Jan Kucerik, Pinellas County Public Schools, Pinellas County, Florida

A 7th grade student known to his Spanish teacher as “Juanito” ambles reluctantly into his beginning Spanish classroom. He greets the teacher, not with an enthusiastic “Buenos días, señora,” but instead with the question on the mind of many of his classmates, “What are we doing in here today?” Although we would like to believe that the question has been posed out of genuine interest in the classroom activities, we realize that Juanito’s question is motivated by self-preservation. He worries that he might be unprepared for, or embarrassed by, the activities Señora has planned for today.

What Motivates Our Students

Motivation is crucial to teaching and learning. Whenever we feel a desire or need for something, we are in state of motivation. Juanito is motivated to survive the class period, and his teacher wants him to thrive and share her passion for the Spanish language and Hispanic culture. He has a need to feel safe, yet his teacher understands that he must take risks in order to acquire language. He wants to avoid struggle, and she knows that great effort is involved in negotiating meaning and learning from mistakes. Although human beings are motivated to learn what we want them to learn in the way that we want them to learn it. They do, however, select information and learning experiences that are important to them every day. Teachers continue to work tirelessly to motivate their students, but most focus on extrinsic motivators, which may be not enough to truly engage students in the long term. How do we make students feel connected to learning? How do we make them feel as if learning could not happen without them? How do we create excitement for learning, resulting in students eagerly entering our classroom each day?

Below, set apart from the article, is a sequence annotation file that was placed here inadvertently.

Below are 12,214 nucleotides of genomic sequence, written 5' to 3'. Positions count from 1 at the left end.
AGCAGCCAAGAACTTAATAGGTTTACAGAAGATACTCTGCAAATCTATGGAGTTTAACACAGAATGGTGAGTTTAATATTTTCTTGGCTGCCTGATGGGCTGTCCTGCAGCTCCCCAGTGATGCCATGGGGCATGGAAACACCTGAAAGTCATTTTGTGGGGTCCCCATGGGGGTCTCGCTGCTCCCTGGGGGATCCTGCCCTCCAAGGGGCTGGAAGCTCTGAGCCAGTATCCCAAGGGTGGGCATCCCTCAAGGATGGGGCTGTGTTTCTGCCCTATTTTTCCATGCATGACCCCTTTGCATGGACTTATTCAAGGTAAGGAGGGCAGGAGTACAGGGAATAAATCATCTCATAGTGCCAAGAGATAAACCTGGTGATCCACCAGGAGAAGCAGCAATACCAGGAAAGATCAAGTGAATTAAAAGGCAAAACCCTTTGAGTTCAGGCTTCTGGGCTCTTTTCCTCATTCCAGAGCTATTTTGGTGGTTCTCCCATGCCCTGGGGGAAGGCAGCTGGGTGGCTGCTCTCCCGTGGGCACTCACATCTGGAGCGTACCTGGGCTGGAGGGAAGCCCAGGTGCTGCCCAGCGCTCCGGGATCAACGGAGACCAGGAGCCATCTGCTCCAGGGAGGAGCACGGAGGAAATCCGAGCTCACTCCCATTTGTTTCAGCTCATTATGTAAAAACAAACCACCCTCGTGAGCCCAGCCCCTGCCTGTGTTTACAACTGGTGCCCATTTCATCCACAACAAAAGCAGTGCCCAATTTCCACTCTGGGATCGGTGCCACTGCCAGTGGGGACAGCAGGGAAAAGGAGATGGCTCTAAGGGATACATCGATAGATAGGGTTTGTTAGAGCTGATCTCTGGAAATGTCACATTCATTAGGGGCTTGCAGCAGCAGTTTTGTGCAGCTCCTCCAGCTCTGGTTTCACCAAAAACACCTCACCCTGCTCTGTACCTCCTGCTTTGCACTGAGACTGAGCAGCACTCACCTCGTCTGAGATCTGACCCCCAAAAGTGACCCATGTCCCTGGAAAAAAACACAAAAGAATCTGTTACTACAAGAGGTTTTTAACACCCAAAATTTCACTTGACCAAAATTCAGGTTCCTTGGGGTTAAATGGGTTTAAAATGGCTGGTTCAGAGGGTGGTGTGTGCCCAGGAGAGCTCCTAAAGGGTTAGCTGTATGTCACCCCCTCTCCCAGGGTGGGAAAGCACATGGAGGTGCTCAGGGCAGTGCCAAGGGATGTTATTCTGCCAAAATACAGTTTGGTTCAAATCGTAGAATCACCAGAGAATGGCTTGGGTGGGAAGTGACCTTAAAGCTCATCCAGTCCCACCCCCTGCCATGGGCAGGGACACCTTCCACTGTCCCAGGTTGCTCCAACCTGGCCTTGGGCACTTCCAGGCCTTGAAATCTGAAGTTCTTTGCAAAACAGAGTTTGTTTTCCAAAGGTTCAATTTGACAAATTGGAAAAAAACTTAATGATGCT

Relationships are Key

We rely on the standards and performance guidelines to articulate authentic tasks and clear goals. We persevere in our commitment to adjust the learning environment and the content to attract students. Most importantly, we recognize that our relationships with our students and their relationship with the learning process are crucial. Students must believe that they can be successful and experience incremental growth through learning experiences carefully designed around small chunks of meaningful language, leading to purposeful communication. Learning must be fun. Students are more likely to retain the language they acquire in a learning context that they enjoy.

They must feel that they are part of the learning environment, that they belong to the target culture, while they are acquiring their new language. They must understand the purpose of the lesson and have the freedom to select language that is important to them along the way.

Motivation and Learning

Students are motivated to take part in Spanish class when the context through which the language is presented and practiced is meaningful, serves a purpose, and relies on the students to bring it to life. Effective teachers understand the link between motivation and learning, and select language and cultural contexts that rely on the students to tell the story. “What are we doing in here today, Señora?” “We need you, Juanito, to help guide us on our learning journey.”

Bibliography

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Roger, Spence. (2003).  21 Building Blocks Critical to Leaving No Child Left behind, Evergreen, CO: PEAK Learning Systems, Inc.

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